Our research shows nearly three out of four organizations are infected with one or more of the costly behaviors of gossiping, shifting blame and turfism. According to the study, infected organizations experience significantly worse results across the board—with decreased productivity, quality, safety, customer satisfaction, employee morale and higher turnover. For example, the data reveals that organizations suffering from one or more of the most common infections are nearly twice as likely to experience quality problems. Here is how one respondent described it:
“Two departments in my company are responsible for quality for the entire organization. Each created their own way of being compliant, as a way of protecting their silo. As a result, employees have a hard time knowing which process to follow, and quality has actually worsened.”
Unfortunately, these common and costly infections are also highly resistant to change. Only six percent of the leaders surveyed said they’d been able to root out these behavioral problems. In fact, 94 percent of respondents reported that these bad behaviors had persisted for a year or longer, and a third reported the problem had persisted for more than 10 years.
The positive news is that solutions are possible. The six percent who succeeded used the same approach—they targeted the problem with multiple strategies aimed at personal, social and environmental influences. The leaders who failed relied on a single strategy, such as incentives or verbal persuasion. The key to success was combining multiple sources of influence into a potent solution.
Interestingly, the amount of time leaders spent on the issue had little impact on their success; the correlation was barely significant. But how they spent their time, including the number of sources of influence they applied, had a huge impact.
Here are a few tips to help you enlist multiple sources of influence in leading positive change in your own organization.
- Focus on behavior. Leaders who simply repeat vague values drive little change. Those who identify concrete and clear behaviors they hope people will enact are far more effective influencers. For example, five million people were spared from AIDS in Thailand when one leader moved beyond vague awareness campaigns and focused on 100 percent condom use in the sex trade.
- Connect to values. Use potent stories and direct experiences to make change a moral and human issue. New York restaurateur Danny Meyer helps employees connect to the value of “hospitality” rather than just “customer service” by repeatedly sharing powerful stories of meaningful guest experiences their colleagues create.
- Invest in skills. Most leaders see influence as a matter of motivation. Influencers invest more in building ability than simply motivating the masses. For example, healthcare CEO Matt Van Vranken influenced massive increases in hand hygiene habits in his nearly 20,000-employee hospital system by helping employees develop skills for speaking up when they saw a colleague violate hygiene standards.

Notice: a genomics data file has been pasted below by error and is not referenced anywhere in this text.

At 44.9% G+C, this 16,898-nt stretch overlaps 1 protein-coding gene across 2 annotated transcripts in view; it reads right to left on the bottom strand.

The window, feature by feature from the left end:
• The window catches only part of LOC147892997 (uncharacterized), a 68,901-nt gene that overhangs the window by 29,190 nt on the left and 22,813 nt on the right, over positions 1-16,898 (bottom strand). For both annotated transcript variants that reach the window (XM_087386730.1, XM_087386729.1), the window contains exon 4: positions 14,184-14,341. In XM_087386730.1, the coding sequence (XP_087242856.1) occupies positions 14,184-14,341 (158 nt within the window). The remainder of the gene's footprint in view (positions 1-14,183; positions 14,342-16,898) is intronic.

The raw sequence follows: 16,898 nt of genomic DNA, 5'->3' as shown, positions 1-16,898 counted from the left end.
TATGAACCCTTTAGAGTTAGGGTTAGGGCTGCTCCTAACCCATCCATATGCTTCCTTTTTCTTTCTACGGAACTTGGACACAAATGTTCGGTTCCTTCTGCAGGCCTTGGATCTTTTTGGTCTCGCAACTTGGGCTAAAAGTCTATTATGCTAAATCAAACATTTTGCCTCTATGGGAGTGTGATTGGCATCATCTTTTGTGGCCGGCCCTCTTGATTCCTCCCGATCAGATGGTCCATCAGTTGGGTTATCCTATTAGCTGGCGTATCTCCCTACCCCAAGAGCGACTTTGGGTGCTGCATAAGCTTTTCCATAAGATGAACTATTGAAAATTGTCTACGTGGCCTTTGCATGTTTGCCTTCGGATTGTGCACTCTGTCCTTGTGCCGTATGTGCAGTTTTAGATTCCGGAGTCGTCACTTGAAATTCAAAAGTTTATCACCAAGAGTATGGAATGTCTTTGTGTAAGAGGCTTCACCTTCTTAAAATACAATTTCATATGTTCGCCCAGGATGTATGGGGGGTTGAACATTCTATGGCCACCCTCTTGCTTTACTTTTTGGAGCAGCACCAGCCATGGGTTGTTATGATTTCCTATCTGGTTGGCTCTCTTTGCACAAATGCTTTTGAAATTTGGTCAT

- Leverage peer pressure. Social influence is the most potent force for change. Research shows that if people believe bad behavior is normal they are far more likely to follow suit. A Ghanaian gold mine reduced vehicle accidents by engaging respected drivers in training other drivers in proper safety practices. Peers were far more effective at gaining compliance than either staff professionals or senior leaders had ever been.
- Change the environment. Use tools, technology, information and surroundings to make people conscious of the need to change and enabled to make better choices. For example, software entrepreneur Rich Sheridan cut employees’ time fixing errors from 40 percent of working time to no time at all by putting code writers in teams of two, sharing one computer. This environmental change significantly increased employee productivity and morale.
The most important takeaway from this research is to combine these strategies together. Cherry picking one or two won’t work. When it comes to resistant strains of behavioral infections, the cure requires multiple sources of influence.
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David Maxfield is vice president of research at VitalSmarts, which specializes in corporate training and organizational performance, and has been ranked by Inc. magazine as one of the fastest-growing companies in America for eight consecutive years. He is a co-author of Influencer, a New York Times best seller. For related information from Maxfield’s co-authors, visit the Crucial Skills blog at www.crucialskills.com.